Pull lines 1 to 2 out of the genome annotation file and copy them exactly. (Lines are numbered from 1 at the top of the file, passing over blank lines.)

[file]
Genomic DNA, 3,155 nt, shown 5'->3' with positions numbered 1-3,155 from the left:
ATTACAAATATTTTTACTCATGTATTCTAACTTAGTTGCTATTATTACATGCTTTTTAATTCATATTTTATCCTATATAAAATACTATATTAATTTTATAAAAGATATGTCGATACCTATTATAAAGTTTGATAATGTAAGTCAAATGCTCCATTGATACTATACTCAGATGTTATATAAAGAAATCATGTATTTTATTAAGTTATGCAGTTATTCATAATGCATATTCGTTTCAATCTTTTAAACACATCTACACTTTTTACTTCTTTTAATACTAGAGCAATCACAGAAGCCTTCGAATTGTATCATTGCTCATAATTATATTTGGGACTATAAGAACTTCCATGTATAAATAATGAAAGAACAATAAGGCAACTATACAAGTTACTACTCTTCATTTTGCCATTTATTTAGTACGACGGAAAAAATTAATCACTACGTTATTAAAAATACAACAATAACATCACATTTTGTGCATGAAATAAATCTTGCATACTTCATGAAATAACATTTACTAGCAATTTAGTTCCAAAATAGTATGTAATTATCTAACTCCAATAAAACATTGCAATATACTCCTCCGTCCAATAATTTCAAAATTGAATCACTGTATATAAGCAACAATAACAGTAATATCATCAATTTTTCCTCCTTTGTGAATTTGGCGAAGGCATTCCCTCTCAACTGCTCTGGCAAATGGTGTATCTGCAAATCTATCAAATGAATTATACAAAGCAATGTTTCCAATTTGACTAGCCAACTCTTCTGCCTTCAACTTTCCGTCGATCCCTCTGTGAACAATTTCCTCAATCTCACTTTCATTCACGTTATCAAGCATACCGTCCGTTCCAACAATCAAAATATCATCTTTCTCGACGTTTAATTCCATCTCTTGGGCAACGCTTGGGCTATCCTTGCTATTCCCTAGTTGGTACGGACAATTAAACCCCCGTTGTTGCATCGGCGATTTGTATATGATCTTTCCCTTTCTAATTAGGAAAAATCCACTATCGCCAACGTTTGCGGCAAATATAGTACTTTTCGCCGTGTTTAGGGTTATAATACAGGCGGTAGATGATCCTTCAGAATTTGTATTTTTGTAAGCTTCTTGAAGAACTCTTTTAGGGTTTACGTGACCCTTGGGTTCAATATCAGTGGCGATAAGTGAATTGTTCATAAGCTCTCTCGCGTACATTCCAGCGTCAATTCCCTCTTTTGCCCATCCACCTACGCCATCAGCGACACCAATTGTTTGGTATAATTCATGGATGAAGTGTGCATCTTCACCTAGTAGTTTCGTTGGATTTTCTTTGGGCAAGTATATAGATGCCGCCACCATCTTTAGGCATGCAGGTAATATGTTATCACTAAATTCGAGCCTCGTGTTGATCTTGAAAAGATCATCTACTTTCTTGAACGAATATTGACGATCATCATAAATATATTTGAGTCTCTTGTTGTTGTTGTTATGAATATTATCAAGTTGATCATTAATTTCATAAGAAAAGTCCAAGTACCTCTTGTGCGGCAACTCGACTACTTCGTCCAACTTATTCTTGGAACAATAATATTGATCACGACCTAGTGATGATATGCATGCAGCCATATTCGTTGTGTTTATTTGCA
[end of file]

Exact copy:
Genomic DNA, 3,155 nt, shown 5'->3' with positions numbered 1-3,155 from the left:
ATTACAAATATTTTTACTCATGTATTCTAACTTAGTTGCTATTATTACATGCTTTTTAATTCATATTTTATCCTATATAAAATACTATATTAATTTTATAAAAGATATGTCGATACCTATTATAAAGTTTGATAATGTAAGTCAAATGCTCCATTGATACTATACTCAGATGTTATATAAAGAAATCATGTATTTTATTAAGTTATGCAGTTATTCATAATGCATATTCGTTTCAATCTTTTAAACACATCTACACTTTTTACTTCTTTTAATACTAGAGCAATCACAGAAGCCTTCGAATTGTATCATTGCTCATAATTATATTTGGGACTATAAGAACTTCCATGTATAAATAATGAAAGAACAATAAGGCAACTATACAAGTTACTACTCTTCATTTTGCCATTTATTTAGTACGACGGAAAAAATTAATCACTACGTTATTAAAAATACAACAATAACATCACATTTTGTGCATGAAATAAATCTTGCATACTTCATGAAATAACATTTACTAGCAATTTAGTTCCAAAATAGTATGTAATTATCTAACTCCAATAAAACATTGCAATATACTCCTCCGTCCAATAATTTCAAAATTGAATCACTGTATATAAGCAACAATAACAGTAATATCATCAATTTTTCCTCCTTTGTGAATTTGGCGAAGGCATTCCCTCTCAACTGCTCTGGCAAATGGTGTATCTGCAAATCTATCAAATGAATTATACAAAGCAATGTTTCCAATTTGACTAGCCAACTCTTCTGCCTTCAACTTTCCGTCGATCCCTCTGTGAACAATTTCCTCAATCTCACTTTCATTCACGTTATCAAGCATACCGTCCGTTCCAACAATCAAAATATCATCTTTCTCGACGTTTAATTCCATCTCTTGGGCAACGCTTGGGCTATCCTTGCTATTCCCTAGTTGGTACGGACAATTAAACCCCCGTTGTTGCATCGGCGATTTGTATATGATCTTTCCCTTTCTAATTAGGAAAAATCCACTATCGCCAACGTTTGCGGCAAATATAGTACTTTTCGCCGTGTTTAGGGTTATAATACAGGCGGTAGATGATCCTTCAGAATTTGTATTTTTGTAAGCTTCTTGAAGAACTCTTTTAGGGTTTACGTGACCCTTGGGTTCAATATCAGTGGCGATAAGTGAATTGTTCATAAGCTCTCTCGCGTACATTCCAGCGTCAATTCCCTCTTTTGCCCATCCACCTACGCCATCAGCGACACCAATTGTTTGGTATAATTCATGGATGAAGTGTGCATCTTCACCTAGTAGTTTCGTTGGATTTTCTTTGGGCAAGTATATAGATGCCGCCACCATCTTTAGGCATGCAGGTAATATGTTATCACTAAATTCGAGCCTCGTGTTGATCTTGAAAAGATCATCTACTTTCTTGAACGAATATTGACGATCATCATAAATATATTTGAGTCTCTTGTTGTTGTTGTTATGAATATTATCAAGTTGATCATTAATTTCATAAGAAAAGTCCAAGTACCTCTTGTGCGGCAACTCGACTACTTCGTCCAACTTATTCTTGGAACAATAATATTGATCACGACCTAGTGATGATATGCATGCAGCCATATTCGTTGTGTTTATTTGCA